Every year baseball team owners gather to fret about their shrinking fan base. And every year there are suggestions that would radically change the game in order to a) create more offense or b) make the game shorter. Because that’s what da yutes want, or something.
The problem with the first is that baseball needs to maintain its anchor to its traditions and stats, even though times change; the second can happen without changing the character of the game.
Baseball’s biggest problem is that the owners are trying to squeeze ever more money out of the current fan base instead of expanding their pie. Here are some decidedly non-revolutionary solutions baseball should try before changing the strike count, or forcing pitchers to face a minimum number of batters.
1. License more (good) video games
Baseball claims its biggest problem is getting kids interested. But if you think they are right that the pace is the problem, then explain the growth of soccer.
Once upon a time, kids learned about players they didn’t see on TV though baseball cards. But like lots of fun things in life, adults and collectors ruined that. Once you could get every card by buying a whole set, or purchasing them on the internet, the fun of waiting for the next series of cards, or having to trade with a friend to complete the set was over.
Now, kids learn players and their stats by playing video games. Mind-bogglingly, Major League Baseball is the only sport that limits its license to one game on one platform—Playstation’s The Show.
That’s right, kids who choose X-Box do not have a good, realistic baseball sim available. RBI Baseball is a joke.
Until that changes, spare me all the youth outreach talk.
2. Kids pricing for games
Live baseball is the most sociable of live sporting events. Best of all, there are no artificial time-outs, so the flow of the game is not marred by interminable and innumerable TV time outs like basketball and football games. Baseball only stops for pitching changes for a few minutes. This makes for good bathroom and concession breaks.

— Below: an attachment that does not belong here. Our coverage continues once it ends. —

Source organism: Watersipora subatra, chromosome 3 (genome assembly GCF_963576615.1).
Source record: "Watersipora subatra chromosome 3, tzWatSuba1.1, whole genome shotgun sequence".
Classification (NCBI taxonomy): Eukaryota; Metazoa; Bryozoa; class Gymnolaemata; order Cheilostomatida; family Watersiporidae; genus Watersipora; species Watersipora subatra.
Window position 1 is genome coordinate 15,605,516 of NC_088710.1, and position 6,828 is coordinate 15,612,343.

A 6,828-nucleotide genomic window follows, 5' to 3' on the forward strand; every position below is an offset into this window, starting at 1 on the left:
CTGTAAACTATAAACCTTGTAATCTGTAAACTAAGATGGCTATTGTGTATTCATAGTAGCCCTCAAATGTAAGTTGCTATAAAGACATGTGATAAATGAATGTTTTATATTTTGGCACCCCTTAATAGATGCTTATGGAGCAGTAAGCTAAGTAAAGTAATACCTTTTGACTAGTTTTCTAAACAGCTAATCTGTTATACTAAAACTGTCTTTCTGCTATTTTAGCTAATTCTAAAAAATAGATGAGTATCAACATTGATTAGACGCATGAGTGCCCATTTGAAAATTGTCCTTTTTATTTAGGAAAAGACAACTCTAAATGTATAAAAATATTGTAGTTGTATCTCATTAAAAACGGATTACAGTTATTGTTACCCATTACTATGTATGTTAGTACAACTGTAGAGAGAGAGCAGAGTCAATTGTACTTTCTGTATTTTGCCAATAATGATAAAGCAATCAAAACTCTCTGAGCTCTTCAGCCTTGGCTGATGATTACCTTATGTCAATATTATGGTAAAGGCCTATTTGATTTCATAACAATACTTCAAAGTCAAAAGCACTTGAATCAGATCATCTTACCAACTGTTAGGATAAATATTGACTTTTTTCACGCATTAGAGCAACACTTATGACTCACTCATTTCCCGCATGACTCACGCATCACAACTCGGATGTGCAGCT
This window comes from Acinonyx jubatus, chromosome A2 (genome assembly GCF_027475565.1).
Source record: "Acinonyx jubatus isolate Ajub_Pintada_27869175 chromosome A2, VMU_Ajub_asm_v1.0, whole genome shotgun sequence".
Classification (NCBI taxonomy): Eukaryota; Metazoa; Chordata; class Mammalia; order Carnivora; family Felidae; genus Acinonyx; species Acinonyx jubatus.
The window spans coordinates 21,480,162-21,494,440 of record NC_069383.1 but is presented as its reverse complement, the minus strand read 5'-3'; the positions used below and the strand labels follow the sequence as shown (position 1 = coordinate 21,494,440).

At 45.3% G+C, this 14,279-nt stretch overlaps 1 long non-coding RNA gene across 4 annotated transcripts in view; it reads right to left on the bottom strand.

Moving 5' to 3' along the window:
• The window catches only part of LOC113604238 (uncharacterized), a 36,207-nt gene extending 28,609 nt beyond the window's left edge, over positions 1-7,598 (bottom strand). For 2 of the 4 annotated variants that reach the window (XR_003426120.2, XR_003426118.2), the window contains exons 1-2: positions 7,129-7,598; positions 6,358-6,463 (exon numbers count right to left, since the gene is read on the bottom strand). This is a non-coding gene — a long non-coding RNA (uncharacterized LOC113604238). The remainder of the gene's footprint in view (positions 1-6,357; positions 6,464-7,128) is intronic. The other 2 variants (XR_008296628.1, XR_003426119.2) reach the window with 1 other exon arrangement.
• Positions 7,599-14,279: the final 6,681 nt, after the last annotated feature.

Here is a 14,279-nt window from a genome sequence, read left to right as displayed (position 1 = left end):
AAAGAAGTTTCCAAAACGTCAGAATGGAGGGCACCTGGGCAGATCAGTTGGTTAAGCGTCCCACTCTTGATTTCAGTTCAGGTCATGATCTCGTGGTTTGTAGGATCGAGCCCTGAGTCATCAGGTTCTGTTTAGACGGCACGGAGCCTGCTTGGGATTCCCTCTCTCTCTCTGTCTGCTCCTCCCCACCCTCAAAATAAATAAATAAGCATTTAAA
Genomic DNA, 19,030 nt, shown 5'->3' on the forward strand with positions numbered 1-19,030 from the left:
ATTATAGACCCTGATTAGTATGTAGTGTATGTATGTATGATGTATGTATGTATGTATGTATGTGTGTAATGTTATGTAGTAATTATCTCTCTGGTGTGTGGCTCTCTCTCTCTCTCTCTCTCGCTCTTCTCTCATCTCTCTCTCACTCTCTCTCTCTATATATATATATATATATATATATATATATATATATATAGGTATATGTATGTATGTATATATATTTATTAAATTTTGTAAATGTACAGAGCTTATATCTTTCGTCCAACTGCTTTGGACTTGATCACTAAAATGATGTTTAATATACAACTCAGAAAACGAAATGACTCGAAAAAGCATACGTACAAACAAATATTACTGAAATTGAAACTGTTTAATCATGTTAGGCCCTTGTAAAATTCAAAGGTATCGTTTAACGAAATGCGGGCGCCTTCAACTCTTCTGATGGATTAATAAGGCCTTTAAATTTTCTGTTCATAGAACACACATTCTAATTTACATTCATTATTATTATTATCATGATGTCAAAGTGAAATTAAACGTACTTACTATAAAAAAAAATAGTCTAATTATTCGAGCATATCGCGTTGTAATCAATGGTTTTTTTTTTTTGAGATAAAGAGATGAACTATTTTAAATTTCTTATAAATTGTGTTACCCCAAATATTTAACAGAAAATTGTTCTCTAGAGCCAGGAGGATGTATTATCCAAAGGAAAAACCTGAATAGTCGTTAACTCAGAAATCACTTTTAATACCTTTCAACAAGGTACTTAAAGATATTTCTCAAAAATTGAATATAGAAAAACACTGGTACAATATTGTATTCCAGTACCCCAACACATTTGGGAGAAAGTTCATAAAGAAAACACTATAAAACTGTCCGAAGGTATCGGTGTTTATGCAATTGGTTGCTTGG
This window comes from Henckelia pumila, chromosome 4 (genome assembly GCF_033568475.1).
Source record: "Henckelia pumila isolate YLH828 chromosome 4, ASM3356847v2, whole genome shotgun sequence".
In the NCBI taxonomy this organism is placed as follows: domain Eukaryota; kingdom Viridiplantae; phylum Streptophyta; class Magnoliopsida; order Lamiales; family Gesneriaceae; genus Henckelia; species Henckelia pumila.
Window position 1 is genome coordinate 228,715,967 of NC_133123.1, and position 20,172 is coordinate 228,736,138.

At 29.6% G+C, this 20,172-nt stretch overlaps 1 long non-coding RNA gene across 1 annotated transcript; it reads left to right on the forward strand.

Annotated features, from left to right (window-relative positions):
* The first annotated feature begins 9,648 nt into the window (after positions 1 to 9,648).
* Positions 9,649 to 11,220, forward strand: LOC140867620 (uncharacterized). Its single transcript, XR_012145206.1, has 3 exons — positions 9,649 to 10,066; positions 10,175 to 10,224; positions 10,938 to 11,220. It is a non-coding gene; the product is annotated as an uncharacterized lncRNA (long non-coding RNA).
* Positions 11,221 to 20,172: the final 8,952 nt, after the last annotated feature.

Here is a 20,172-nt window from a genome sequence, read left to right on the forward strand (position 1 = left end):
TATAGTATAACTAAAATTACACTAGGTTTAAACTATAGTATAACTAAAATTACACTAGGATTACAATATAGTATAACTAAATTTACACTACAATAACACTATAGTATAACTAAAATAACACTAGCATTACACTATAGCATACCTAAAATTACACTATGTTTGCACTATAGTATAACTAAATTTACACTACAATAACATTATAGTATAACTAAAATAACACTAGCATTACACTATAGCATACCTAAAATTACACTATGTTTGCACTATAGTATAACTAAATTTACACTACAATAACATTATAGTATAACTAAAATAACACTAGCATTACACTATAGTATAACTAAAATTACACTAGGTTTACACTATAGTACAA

And while baseball tickets are nowhere near as costly as the NFL or NBA (or even major college football or basketball) you still pause before you pack up the whole family.
I don’t see many sellout baseball games. Come on guys, incentivize bringing the whole family if you really care about the yutes.
3. Shorten the season
Baseball opens in the cold and closes in the cold. While some of that is inevitable, it’s getting stupid. Major League Baseball opening day this year was March 28. March 28! Even in the 162-game era and after extending the playoffs, that’s a week earlier than in recent memory.
It’s time to bring back the doubleheader (and combine that with kids pricing). It’s time to find a way to knock at least two weeks off the duration of the baseball season, even if you have to go back to 154 games.
4. Schedule for the weather
Speaking of the cold, this is the most frustrating part of the major league schedule—there is zero attention paid to scheduling based on the weather. Sure, the Texas Rangers and Florida Marlins have to have an equal number of summer games, but at least pay some attention.
My Tigers, for instance, opened the season in Canada! And they are spending about a third of August in Texas. Stop it. Just stop it.
With almost half of the teams in mild or warm weather states, there could be a little attention paid. Not to mention, pitching in the cold is far worse for arms than a few extra batters over the pitch count.
5. Tell the umpires nobody came to see them
Limited replay in baseball became inevitable after Armando Galarraga was robbed of his perfect game on a horrible call.
But it’s time to put umpires on a time clock for making the call. One minute, or the play stands as called.